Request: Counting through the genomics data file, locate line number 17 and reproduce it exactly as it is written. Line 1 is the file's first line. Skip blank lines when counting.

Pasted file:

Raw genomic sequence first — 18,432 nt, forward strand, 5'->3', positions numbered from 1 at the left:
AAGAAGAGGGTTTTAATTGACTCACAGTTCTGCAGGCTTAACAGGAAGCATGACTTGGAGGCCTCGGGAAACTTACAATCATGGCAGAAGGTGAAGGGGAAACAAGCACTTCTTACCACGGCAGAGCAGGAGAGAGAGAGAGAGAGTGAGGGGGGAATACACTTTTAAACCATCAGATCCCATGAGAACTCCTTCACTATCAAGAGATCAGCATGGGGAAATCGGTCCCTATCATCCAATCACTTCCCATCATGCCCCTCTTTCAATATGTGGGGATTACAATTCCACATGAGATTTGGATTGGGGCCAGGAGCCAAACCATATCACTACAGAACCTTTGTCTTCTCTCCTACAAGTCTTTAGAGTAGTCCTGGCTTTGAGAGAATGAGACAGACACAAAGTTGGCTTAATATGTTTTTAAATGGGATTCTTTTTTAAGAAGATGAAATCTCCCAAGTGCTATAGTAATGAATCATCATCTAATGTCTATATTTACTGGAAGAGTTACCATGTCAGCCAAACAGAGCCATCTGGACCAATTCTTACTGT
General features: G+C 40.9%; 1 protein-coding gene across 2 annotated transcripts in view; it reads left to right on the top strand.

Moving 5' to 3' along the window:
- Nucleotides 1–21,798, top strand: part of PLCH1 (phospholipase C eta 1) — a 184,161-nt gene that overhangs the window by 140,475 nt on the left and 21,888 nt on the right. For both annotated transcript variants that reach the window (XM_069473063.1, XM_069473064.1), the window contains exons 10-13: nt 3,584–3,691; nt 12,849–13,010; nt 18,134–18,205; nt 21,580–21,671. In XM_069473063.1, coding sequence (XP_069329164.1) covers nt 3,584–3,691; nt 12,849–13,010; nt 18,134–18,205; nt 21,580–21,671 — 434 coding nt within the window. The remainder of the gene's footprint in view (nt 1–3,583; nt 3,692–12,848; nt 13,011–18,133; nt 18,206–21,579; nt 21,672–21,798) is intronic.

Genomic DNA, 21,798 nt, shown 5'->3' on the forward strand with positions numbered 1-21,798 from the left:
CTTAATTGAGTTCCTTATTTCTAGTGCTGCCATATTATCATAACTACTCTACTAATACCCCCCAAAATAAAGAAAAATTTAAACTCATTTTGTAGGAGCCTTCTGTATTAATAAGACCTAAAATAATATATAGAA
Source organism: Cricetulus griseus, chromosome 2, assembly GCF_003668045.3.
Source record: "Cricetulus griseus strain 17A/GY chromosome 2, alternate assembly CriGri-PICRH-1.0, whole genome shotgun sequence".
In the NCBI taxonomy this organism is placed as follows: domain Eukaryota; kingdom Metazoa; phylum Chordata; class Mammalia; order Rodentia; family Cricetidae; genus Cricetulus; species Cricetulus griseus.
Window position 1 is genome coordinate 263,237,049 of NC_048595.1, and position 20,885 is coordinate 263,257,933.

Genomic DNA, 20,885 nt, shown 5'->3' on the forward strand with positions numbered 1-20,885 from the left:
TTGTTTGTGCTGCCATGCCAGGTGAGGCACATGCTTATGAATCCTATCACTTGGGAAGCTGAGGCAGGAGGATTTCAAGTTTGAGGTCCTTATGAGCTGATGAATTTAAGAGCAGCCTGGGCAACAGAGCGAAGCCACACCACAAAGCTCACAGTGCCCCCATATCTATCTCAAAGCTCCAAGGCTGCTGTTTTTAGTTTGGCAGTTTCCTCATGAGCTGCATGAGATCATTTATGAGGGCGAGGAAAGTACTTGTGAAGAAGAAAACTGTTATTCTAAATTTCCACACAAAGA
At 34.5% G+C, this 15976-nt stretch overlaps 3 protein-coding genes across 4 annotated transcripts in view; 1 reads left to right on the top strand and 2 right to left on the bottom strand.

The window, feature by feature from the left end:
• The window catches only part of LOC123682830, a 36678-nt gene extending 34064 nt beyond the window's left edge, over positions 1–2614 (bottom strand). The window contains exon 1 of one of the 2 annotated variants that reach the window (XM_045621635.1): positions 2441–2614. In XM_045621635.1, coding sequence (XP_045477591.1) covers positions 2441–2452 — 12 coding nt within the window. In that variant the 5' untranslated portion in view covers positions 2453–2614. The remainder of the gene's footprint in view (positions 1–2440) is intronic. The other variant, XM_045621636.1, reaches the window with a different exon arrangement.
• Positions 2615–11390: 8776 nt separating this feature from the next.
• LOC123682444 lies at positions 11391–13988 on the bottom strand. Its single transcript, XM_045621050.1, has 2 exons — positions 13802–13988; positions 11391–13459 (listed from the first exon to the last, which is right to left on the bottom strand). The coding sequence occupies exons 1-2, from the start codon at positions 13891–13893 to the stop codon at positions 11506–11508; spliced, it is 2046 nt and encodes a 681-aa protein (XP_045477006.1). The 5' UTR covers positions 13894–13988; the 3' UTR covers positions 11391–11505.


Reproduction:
• Positions 2615–11390: 8776 nt separating this feature from the next.